Much of Manila, including Intramuros, was flattened during the American forces’ bid to liberate the city from the Japanese in early 1945. The Manila known before as the “Pearl of the Orient Seas” was totally devastated leaving thousands of innocent Filipinos dead and most of the city’s infrastructure ruined. And from the sea of rubbles and ashes, one building emerged and still stands to this very day—the San Agustin Church.
Today, the San Agustin Church in Intramuros, Manila, prides itself as the “wedding capital of the Philippines.” But aside from being a popular wedding venue for Catholic couples, this imposing structure in the heart of the Walled City gave witness to numerous historic events that helped shape the Philippines we know and enjoy today.
The church is under the care of the Order of St. Augustine, which is considered as the first missionaries in the Philippines. The baroque-style stone church that people see today was completed in 1606 although major restoration and renovation works were done recently. A church made of nipa and bamboo constructed in 1571 used to stand at the same spot but was destroyed due to manmade and natural calamities.
An imposing door carved with Augustinian iconographies leads to the church recognized as a World Heritage Site by UNESCO. But as one gazes up to admire the church’s facade, one would notice the church’s lone belfry. Some say that the left belfry was removed after it suffered damages from a series of strong earthquakes in the 1800s.
The interiors of the church is truly a manmade marvel. The trompe l’oeil mural on its ceilings and walls creates an illusion that the church is adorned with intricate bas-reliefs. But the church’s nave lined today with pews bore witness to the struggles of innocent Filipinos. Hundreds of Intramuros residents were locked up and held hostage by Japanese forces in the church during the Battle for Manila.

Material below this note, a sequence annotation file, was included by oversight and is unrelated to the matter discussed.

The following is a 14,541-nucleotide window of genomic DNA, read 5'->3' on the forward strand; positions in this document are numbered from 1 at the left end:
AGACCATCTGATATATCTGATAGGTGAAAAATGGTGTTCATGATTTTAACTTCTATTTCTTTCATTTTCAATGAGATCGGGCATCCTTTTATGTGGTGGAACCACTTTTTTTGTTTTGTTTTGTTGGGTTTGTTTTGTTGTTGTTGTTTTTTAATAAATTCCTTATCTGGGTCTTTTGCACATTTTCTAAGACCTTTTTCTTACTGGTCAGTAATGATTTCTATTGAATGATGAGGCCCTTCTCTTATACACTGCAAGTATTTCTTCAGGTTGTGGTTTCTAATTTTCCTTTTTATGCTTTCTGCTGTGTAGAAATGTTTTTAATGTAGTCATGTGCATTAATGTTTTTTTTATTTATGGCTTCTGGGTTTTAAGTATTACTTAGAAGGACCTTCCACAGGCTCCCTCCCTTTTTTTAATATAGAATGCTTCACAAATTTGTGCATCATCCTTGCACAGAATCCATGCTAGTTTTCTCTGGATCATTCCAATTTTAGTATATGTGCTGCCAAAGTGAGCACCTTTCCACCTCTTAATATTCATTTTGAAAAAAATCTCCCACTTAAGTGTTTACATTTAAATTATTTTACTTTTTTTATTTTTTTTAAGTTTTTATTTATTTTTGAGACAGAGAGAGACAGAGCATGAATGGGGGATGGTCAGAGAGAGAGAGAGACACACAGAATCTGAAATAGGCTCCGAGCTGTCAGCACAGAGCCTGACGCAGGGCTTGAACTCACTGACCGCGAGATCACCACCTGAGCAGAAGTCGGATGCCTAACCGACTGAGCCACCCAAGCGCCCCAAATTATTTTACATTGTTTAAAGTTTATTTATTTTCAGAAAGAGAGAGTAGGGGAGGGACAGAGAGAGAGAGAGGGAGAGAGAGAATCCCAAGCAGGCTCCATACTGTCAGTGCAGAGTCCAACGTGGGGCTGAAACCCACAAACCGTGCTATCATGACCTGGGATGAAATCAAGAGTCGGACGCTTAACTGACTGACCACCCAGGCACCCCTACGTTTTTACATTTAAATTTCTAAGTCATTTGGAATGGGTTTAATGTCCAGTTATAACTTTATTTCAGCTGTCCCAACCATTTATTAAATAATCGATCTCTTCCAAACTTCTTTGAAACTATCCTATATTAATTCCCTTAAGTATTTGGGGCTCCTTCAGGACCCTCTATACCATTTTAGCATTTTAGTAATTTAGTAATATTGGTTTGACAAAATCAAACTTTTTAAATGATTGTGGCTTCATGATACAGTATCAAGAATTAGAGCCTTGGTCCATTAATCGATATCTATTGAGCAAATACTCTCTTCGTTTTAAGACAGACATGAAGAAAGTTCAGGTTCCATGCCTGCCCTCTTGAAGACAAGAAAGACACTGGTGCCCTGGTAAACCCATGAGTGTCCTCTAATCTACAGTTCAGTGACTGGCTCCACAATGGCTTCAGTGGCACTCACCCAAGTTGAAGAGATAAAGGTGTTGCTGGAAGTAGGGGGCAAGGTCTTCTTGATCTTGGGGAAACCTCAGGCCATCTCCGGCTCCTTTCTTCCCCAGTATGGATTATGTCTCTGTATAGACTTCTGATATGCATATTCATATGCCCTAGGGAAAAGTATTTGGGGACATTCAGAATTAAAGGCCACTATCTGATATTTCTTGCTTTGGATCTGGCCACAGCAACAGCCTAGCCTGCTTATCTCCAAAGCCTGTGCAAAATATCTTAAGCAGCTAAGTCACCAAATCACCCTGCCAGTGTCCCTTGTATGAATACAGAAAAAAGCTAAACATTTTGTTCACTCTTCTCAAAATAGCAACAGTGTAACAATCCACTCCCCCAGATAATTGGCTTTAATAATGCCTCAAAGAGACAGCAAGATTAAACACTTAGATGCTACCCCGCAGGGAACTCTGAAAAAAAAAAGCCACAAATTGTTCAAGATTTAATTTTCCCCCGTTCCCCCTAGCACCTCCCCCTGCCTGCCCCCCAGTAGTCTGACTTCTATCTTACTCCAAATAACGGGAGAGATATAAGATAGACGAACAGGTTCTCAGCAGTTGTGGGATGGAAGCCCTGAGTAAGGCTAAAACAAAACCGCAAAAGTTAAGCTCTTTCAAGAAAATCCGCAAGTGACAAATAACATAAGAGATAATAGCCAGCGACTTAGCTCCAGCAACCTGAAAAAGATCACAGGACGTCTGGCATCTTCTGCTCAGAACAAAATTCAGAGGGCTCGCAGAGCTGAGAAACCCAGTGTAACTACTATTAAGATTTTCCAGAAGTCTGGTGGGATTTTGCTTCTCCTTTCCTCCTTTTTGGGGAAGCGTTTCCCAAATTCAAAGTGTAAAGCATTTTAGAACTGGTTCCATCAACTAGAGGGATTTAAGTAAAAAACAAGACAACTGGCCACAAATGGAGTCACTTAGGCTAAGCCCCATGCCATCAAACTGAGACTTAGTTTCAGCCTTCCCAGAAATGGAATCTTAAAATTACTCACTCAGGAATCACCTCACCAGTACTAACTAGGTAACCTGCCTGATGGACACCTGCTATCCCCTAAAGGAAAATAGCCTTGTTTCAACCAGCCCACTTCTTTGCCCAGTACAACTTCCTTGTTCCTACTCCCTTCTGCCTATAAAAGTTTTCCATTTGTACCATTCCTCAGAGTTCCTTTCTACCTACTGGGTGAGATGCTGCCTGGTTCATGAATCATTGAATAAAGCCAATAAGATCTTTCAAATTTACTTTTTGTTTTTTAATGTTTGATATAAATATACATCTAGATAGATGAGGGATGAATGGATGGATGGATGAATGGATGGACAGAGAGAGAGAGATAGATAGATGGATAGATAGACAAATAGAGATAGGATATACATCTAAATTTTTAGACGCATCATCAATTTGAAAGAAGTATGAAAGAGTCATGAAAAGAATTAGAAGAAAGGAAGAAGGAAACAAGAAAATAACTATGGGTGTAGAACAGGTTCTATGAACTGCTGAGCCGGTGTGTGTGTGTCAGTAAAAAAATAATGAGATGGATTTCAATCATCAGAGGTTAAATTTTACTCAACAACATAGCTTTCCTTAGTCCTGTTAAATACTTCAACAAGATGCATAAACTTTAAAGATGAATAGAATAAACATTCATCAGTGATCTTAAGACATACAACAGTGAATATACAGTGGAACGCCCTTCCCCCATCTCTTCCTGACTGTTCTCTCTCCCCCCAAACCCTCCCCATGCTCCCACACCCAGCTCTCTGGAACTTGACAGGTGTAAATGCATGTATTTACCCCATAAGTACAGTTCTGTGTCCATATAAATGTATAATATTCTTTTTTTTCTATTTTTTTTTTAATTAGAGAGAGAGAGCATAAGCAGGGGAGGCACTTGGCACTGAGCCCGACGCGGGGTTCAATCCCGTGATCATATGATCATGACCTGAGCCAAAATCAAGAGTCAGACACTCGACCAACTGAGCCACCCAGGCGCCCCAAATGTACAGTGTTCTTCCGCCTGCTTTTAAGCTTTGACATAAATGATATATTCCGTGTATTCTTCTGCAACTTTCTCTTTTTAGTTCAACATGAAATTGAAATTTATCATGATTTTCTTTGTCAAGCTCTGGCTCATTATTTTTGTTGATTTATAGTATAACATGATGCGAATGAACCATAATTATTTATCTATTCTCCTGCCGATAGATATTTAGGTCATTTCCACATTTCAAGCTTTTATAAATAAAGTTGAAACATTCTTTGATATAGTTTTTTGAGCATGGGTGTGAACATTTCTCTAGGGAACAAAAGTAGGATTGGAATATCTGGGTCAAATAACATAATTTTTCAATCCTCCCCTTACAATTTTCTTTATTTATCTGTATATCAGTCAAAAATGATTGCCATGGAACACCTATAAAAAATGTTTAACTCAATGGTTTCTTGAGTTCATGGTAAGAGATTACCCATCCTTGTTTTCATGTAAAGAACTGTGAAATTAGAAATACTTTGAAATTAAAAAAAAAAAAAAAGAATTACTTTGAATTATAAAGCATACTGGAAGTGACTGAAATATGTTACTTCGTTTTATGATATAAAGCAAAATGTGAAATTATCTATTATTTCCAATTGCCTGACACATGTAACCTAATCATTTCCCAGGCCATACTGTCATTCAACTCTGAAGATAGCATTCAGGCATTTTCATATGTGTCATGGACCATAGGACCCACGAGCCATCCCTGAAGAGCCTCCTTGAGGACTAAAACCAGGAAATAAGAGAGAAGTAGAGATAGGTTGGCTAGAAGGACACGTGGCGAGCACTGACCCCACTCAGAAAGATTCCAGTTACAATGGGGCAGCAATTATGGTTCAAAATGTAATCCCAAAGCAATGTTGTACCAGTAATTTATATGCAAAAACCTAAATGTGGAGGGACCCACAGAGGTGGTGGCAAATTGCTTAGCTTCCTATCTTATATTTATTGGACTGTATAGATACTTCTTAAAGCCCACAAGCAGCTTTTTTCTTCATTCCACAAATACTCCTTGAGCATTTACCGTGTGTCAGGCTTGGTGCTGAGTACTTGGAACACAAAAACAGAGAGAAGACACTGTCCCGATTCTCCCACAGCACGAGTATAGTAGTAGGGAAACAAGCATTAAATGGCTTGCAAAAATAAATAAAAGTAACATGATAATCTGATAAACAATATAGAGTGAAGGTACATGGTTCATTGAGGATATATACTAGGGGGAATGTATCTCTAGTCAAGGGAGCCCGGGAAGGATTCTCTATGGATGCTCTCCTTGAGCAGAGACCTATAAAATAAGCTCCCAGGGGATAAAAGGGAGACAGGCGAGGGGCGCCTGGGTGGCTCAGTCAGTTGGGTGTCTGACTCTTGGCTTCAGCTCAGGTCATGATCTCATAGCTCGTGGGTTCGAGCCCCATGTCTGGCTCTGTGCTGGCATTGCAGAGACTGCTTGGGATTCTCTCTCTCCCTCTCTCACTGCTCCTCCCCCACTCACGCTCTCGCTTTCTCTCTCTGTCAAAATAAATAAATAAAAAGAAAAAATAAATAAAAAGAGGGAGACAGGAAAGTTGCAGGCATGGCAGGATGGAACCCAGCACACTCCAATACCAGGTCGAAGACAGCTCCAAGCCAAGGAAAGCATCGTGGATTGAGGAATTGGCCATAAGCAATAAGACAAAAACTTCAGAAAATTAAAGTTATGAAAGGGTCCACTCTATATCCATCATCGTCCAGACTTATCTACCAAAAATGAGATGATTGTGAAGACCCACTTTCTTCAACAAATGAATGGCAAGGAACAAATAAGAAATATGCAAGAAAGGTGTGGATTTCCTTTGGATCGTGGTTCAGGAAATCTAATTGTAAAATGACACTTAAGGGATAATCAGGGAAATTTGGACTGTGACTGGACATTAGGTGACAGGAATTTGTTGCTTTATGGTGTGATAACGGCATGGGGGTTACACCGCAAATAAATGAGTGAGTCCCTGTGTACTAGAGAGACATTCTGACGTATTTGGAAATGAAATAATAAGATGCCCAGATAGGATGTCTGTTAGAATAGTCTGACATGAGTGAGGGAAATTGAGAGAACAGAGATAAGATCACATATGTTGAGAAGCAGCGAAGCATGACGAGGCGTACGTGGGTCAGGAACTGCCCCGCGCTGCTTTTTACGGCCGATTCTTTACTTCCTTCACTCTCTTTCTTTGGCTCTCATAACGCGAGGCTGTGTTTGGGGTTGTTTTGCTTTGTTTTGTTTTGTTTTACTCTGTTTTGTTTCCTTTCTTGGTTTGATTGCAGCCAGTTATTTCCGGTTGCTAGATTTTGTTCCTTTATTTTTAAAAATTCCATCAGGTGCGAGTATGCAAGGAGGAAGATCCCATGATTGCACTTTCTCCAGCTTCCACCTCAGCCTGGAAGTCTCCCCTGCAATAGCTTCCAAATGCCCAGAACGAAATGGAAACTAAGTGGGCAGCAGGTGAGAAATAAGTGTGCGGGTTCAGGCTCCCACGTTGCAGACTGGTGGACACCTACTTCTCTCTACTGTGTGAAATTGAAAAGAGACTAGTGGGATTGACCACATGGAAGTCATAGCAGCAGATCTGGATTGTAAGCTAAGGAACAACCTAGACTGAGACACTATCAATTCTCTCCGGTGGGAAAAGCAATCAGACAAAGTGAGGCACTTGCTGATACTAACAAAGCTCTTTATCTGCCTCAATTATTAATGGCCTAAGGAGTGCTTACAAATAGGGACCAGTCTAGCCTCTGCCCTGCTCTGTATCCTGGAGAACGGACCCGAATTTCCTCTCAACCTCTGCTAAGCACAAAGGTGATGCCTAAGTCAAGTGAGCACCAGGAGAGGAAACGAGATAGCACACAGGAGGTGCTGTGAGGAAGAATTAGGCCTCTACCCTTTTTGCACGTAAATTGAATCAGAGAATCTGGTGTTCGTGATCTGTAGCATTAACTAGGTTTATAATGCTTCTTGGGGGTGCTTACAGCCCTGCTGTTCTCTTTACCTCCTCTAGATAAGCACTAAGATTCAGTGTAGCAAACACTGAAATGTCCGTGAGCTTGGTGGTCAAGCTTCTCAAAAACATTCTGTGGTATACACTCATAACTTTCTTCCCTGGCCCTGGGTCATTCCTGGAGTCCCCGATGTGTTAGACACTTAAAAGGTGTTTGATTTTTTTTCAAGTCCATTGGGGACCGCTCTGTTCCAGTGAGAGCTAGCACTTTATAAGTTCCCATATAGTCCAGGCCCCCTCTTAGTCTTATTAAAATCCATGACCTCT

While the church is simply known today as San Agustin, it is originally dedicated to St. Paul. High on the main altar of the church is a life-size statue of St. Paul, who is known for his epistles.
The church serves not only as a place of worship and venue for fairytale weddings but also as a final resting place for prominent people. On the left side of the main altar is a chapel dedicated to Spanish conquistador Miguel Lopez de Legazpi, who established the Spanish settlement in Manila and served as the first Governor-General of the Philippines. Filipino painter Juan Luna is also interred at the church’s crypt. Rows of tombstones are also found on the church’s walls, columns and even the ground.
Another point of interest within the church is its choir loft (accessible through the museum) where the First Philippine Plenary was held in 1953. Carefully-carved narra chairs were set aside for the delegates. An 18th century pipe organ can also be found in the oratorio along with hymnals still using the Gregorian chant notation.
The Augustinian monastery used to stand adjacent to the church but the original structure did not survive the war. It was then rebuilt in the 1970s to house the San Agustin Museum. Today, the museum features the church’s huge collection of religious art and other artifacts with some even dating back to 16th century. It also gives tourists how the Augustinian friars carried out their missionary work in Manila as well as in the hundreds of towns that they have helped establish across the country.
Today, local and foreign tourists flock to the church to relive the Walled City’s glorious past. The San Agustin Church stands today as one of the few remaining reminders of a place that was known before as the “distinguished and every loyal city of Manila.”
San Agustin Church and Museum
General Luna Street, Intramuros, Manila, Philippines [Google Map]
Operating Hours: 08:00 am to 12:00 pm / 12:00 pm to 06:00 pm
Museum Entrance Fee: P50 (student) to ~P100 (adults)
Contact Number: (+63 2) 527-2746 / (+63 2) 527-4052
Best Time To Visit: Weekdays after lunch